The intracellular production of flagellin coincided with a strong cytotoxic effect of S. Typhimurium strain SL1344 upon epithelial cells at the late stage of infection. It is possible that the pathogen senses the imminent death of the host epithelial cells and/or the pro-inflammatory signalling mediators, resulting in IL-6 and IL-8 secretion. Upregulation of the genes encoding flagella and the SPI1 T3SS could facilitate the invasion of neighbouring uninfected cells, and might build on the recent report that intracellular flagellin production mediated the escape of Salmonella from macrophages undergoing oncosis (Sano et al., 2007). It is possible that the SPI1 T3SS could secrete flagellin inside epithelial cells as has been reported in macrophages (Sun et al., 2007). This secretion process would be energy demanding and would be consistent with the elevation of S. Typhimurium carbon metabolism in epithelial cells compared with macrophages (Fig. 11).

In summary, we have identified likely similarities and differences between the SCVs of epithelial and macrophage cells. Our discovery that all three of the Salmonella T3SSs were transcribed simultaneously inside epithelial cells lead us to hypothesize that Salmonella is undergoing radical adaptation to epithelial cells that are close to death.

Experimental procedures

Bacterial strains and growth conditions

The S. Typhimurium SL1344 used in this study, and in our previous transcriptomic analyses (see http://www.ifr.ac.uk/Safety/MolMicro/pubs.html for references), was kindly provided by Catherine Lee (Hoiseth and Stocker, 1981; Shea et al., 1999). All strains are listed in Table 4. Strains were grown in 25 ml of LB broth (Sambrook and Russell, 2001) at 37°C, unless stated otherwise. Cultures were shaken in 250 ml flasks at 250 r.p.m. For invasion assays, a 1:10 dilution of a 5 ml overnight bacterial culture was grown in 5 ml of LBS (LB containing a total of 0.3 M NaCl) in 30 ml universals until an optical density at 600 nm (A600) of 1.2. Antibiotics were added as required at the following final concentrations (ampicillin, 100 μg ml−1; kanamycin, 50 μg ml−1; chloramphenicol, 10 μg ml−1).

Table 4
Bacterial strains used in this study.

Construction of deletion mutants and epitope-tagged chromosomal genes

The entire bioABFCD operon and uhpT structural genes were replaced by PCR-generated antibiotic resistance cassettes on the S. Typhimurium chromosome. Briefly, either a chloramphenicol or kanamycin resistance cassette was amplified by PCR from pKD4 and pKD3 plasmid templates using primers listed in Table 5. Each of these primers includes at its 5′ ends a 40–50 base-long extension showing homology with the flanking regions the target gene. The PCR products were used to replace the coding sequence of the target genes on S. Typhimurium chromosome using the Lambda Red recombination system (Datsenko and Wanner, 2000); recombinant strains JH3214 and JH3216 were selected for antibiotic resistance and verified by analytical PCR. Strain JH5053 (Table 3), carrying fliC gene tagged with the 3xFlag epitope sequence, was constructed as described previously (Uzzau et al., 2001). Recombinant transfer of the 3xFlag sequence into the fliC gene was achieved according to the Lambda Red recombination method from Datsenko and Wanner (2000). All deletions or recombinant fliC gene were subsequently transduced with P22-phage into a clean S. Typhimurium SL1344 background to avoid possible non-intended recombination events (Gemski and Stocker, 1967). Strain JH5053 remained motile, showing that the 3xFlag-tagged flagellin proteins were functional.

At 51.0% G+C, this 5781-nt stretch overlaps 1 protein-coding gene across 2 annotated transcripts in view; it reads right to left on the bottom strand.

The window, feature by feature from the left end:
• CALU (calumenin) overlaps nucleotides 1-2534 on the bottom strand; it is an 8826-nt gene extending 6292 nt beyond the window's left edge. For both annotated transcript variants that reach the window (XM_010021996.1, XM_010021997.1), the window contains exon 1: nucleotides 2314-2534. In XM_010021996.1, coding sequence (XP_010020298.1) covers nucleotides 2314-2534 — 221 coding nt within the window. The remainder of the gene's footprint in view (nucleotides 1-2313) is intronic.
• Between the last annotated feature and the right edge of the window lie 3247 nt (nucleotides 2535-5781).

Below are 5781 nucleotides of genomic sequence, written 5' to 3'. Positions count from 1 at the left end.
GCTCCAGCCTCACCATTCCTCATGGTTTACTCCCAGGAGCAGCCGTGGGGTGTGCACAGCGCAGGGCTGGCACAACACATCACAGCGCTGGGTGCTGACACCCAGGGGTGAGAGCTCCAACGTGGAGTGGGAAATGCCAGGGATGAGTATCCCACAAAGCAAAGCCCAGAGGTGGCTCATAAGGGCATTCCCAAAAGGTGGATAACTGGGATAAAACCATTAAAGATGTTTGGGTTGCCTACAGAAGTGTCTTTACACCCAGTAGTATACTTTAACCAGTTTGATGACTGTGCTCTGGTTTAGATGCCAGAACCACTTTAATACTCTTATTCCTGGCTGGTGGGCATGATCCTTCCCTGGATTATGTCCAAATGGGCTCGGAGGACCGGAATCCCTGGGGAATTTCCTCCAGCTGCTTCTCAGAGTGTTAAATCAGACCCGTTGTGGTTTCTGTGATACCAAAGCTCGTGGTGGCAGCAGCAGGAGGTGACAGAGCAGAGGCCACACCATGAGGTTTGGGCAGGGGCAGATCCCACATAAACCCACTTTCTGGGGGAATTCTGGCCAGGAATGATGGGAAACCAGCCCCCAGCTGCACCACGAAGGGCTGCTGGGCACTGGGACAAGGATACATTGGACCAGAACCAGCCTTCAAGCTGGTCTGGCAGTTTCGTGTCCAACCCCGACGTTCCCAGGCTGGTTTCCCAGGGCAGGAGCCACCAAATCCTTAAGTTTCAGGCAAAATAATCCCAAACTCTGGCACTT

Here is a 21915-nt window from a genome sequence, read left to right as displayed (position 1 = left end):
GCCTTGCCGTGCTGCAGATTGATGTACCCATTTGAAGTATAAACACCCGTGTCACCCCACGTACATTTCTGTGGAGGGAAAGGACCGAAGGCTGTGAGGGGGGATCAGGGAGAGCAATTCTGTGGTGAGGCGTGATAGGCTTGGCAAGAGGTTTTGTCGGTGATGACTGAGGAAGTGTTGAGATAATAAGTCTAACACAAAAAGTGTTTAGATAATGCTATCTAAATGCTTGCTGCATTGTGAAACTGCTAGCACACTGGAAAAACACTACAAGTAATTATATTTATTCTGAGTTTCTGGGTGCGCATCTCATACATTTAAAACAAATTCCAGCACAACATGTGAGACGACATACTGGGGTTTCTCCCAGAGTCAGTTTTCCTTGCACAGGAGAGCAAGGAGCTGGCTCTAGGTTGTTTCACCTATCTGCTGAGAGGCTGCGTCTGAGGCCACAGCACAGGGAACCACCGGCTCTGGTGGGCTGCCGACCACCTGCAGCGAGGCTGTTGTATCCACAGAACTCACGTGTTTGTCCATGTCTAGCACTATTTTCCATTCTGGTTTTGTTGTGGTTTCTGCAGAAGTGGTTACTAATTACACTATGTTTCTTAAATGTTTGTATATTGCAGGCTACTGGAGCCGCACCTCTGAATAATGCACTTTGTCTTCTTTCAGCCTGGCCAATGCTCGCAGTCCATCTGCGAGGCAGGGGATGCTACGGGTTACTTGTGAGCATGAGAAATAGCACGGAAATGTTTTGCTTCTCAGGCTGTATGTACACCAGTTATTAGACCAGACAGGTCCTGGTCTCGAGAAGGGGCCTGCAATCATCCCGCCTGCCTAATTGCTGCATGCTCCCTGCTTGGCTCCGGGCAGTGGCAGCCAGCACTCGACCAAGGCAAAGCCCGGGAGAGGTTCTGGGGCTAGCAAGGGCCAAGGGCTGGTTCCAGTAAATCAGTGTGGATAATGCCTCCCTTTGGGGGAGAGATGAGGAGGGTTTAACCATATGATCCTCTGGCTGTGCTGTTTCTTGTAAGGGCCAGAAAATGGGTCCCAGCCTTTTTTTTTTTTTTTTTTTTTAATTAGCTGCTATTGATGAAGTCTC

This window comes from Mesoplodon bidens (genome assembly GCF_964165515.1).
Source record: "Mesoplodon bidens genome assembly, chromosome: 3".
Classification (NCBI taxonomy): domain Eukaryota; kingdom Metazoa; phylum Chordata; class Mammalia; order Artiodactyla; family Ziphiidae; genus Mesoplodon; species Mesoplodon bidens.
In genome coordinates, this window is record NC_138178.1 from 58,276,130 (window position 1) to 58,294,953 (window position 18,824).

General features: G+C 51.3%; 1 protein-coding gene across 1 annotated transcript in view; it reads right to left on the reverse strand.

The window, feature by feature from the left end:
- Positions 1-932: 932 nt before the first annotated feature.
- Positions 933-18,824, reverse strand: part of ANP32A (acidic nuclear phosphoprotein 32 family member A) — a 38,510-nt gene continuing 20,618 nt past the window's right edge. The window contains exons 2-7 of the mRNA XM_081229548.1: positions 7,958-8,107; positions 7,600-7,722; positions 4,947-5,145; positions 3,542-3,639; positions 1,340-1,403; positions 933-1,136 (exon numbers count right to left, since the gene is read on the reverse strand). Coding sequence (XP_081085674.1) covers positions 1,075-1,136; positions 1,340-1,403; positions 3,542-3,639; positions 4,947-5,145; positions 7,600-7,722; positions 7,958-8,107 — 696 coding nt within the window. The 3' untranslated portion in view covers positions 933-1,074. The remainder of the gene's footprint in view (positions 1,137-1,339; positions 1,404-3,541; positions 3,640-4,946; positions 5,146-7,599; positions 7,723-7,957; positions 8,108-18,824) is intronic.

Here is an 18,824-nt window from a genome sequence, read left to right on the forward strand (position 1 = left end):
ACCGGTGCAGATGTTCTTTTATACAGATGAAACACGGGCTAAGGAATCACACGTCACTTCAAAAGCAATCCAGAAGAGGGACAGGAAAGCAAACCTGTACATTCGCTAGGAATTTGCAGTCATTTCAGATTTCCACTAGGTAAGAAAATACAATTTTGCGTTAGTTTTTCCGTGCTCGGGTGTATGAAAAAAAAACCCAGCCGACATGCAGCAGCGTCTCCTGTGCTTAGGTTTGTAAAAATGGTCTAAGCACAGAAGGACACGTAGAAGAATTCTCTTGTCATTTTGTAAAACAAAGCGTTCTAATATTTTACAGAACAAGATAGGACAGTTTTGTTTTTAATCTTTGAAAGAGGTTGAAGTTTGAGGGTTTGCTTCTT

Table 5
Oligonucleotides used in this study.

Epithelial cell infection by Salmonella strains

Human HeLa and Caco-2 epithelial cells (ECACC, No. 93021013, 86010202, respectively) and MDCK canine epithelial cells (ECACC, No. 85011435) were grown in medium containing DMEM (Cat. D-5796, Sigma) supplemented with 10% Fetal Bovine Serum (FBS; Cat. F-7524, Sigma), 2 mM L-Glutamine (Cat. G-7513, Sigma) and 10 mM HEPES buffer (Cat. H-0887, Sigma). This was subsequently called complete medium.

For the transcriptome analysis of S. Typhimurium inside epithelial cells, a total of 108 epithelial cells were seeded in 75 cm2 tissue culture flasks (12 flasks in total). For microscopic observations, between 5 × 105 and 106 epithelial cells were seeded in 6-well plates. All epithelial cells were incubated statically at 37°C, 10% CO2. S. Typhimurium bacteria were grown overnight in LB broth at 37°C, 250 r.p.m. The strains were then subcultured in LBS as described above. The late logarithmic cultures were diluted in complete medium without serum and used to infect the epithelial cell monolayer using a multiplicity of infection of 100 bacteria per epithelial cell. Contact with the epithelial cell monolayer was maximized by 5 min centrifugation at 1500 r.p.m. at room temperature. Infected epithelial cells were immediately incubated for 30 min at 37°C, 10% CO2. The time zero of an experiment was set at the beginning of this incubation. Remaining extracellular bacteria were then killed by replacement of the medium with complete medium containing 30 μg ml−1 gentamicin. After a 30 min incubation at 37°C, 10% CO2, the gentamicin concentration was reduced to 5 μg ml−1 of gentamicin until the end of the assay (i.e. for a further 1, 3 or 5 h).